Tag Archives: passive management

Coronaviral Correlations

Mea culpa: Roughly a month ago I used a dispersion-correlation map to describe how index dynamics can illuminate market movements.  In particular, I reported that since high dispersion seems to be a necessary condition for a bear market, and S&P 500 dispersion levels at the end of February were far below those prevailing in past Read more […]

Showtime for Active Managers?

The rapid spread of coronavirus and oil price concerns have whipsawed U.S. equities since the S&P 500® reached its all-time high on Feb. 19, 2020. On March 16, 2020, the index plummeted by 12%, its worst decline since October 1987; as of the close of trading on March 18, 2020, losses for the S&P 500 Read more […]

Cushioning the Decline

With the S&P 500 down -14.7% for calendar 2020, and -18.8% since its peak in late February, investors are rightly concerned to identify strategies that might help to mitigate the ongoing decline.  A number of defensive factor indices have performed relatively well in March, but the leader for the year so far is S&P 500 Read more […]

The Most Dangerous Words

The four most dangerous words in investing are “This time it’s different.”  –  Sir John Templeton As investors ponder the ultimate extent of the coronavirus epidemic, this week’s equity market declines are of natural concern to every asset owner.  The obvious question, after near-record point drops in major indices yesterday and today, is how much Read more […]

Common Confusion

The critics of passive investing are nothing if not creative.  One of their objections to the growth of index funds stems from the putative problem of “common ownership.”  The argument is that index funds’ ownership of many of the competitors in most industries encourages or facilitates collusive behavior.  “[T]he fear is that by owning chunks Read more […]

A Way of Seeing

A wise man told me years ago that sometimes the things we see are less important than our way of seeing.  As more formerly-active investors begin to use passive vehicles, it’s useful to consider if there’s a distinctly index-centric way of seeing, and what its elements might be.  I think that there are at least Read more […]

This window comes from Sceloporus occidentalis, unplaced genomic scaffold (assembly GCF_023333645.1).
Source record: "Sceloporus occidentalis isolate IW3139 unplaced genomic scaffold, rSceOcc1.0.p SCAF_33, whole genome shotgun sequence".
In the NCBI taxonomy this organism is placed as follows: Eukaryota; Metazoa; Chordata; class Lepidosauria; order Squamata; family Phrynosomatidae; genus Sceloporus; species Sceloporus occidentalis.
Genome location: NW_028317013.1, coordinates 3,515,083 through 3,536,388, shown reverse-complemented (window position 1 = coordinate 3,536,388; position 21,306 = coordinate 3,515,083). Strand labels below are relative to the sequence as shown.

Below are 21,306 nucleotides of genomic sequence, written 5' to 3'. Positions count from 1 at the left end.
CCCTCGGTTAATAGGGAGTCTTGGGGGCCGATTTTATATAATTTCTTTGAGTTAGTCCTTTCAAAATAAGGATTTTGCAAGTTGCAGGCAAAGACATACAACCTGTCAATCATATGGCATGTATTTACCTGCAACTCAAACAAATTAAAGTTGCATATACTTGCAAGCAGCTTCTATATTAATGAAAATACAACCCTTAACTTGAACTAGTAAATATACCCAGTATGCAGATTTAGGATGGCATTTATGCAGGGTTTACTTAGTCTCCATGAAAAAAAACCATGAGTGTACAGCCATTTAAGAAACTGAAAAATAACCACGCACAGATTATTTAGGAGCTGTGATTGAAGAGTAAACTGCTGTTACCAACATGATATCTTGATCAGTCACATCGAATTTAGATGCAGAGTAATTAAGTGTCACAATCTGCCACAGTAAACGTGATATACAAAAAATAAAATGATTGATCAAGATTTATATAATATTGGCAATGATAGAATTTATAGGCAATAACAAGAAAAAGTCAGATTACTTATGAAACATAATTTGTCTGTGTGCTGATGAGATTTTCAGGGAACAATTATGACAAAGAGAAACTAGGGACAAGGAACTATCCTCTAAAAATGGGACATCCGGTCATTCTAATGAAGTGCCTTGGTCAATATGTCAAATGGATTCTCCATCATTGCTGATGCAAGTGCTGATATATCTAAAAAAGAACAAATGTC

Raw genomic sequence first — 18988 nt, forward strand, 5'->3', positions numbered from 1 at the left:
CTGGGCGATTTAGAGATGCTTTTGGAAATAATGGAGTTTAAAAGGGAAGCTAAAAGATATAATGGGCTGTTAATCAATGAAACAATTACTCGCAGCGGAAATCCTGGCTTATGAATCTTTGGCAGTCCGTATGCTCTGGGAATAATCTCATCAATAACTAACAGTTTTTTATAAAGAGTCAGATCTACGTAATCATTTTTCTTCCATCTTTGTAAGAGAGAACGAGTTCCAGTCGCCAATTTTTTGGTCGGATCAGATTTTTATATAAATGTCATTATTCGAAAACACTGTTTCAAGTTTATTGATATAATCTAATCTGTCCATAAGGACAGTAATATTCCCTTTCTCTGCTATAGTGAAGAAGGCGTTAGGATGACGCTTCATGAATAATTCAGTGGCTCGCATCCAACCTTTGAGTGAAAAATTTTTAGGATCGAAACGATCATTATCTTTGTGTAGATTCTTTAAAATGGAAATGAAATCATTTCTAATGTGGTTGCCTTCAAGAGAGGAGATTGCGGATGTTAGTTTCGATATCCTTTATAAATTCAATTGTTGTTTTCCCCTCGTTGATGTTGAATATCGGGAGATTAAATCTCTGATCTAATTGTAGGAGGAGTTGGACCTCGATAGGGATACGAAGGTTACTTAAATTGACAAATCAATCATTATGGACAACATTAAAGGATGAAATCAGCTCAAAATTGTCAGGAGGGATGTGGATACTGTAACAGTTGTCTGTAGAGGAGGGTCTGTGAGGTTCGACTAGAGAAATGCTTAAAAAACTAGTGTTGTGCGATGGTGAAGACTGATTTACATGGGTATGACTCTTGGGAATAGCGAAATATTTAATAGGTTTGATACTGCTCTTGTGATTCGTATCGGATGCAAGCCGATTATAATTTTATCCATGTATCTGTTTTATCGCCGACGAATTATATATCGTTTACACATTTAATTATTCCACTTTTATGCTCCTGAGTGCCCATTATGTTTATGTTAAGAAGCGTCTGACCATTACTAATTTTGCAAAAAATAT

The Gift of a Benevolent Providence

Suppose that I buy a popular exchange traded fund (ETF) tracking the S&P 500® today, leave it in my brokerage account for 20 years, and then sell it.  What return should I expect?  The answer, obviously, is that my return should reflect the movements in the S&P 500 (net of fees) over my 20-year holding Read more […]

Have Passive AUMs Eclipsed Active?

“You all did see that on the Lupercal I thrice presented him a kingly crown, Which he did thrice refuse.” Julius Caesar, Act 3 This morning’s Wall Street Journal declared that “Index Funds Are the New Kings of Wall Street.”  The coronation, and similar notes of the “end of an era,” were prompted by Morningstar Read more […]

Mapping the S&P 500 Trading Ecosystem

A new paper published today provides a new perspective on the active usage of products linked to S&P DJI indices, and illustrates the network of liquidity that has developed around the S&P 500® and other popular benchmarks. “Active” and “passive” are colloquial terms, and it can be hard to distinguish one from the other at Read more […]

Concentration Concerns

Readers of this morning’s Wall Street Journal learned (on the front page, no less) that many of the largest investors in the U.S. equity market hold similar portfolios.  “The overlap in the top 50 stockholdings between mutual funds and hedge funds…now stands at near-record levels, a study by Bank of America Merrill Lynch found.”  An Read more […]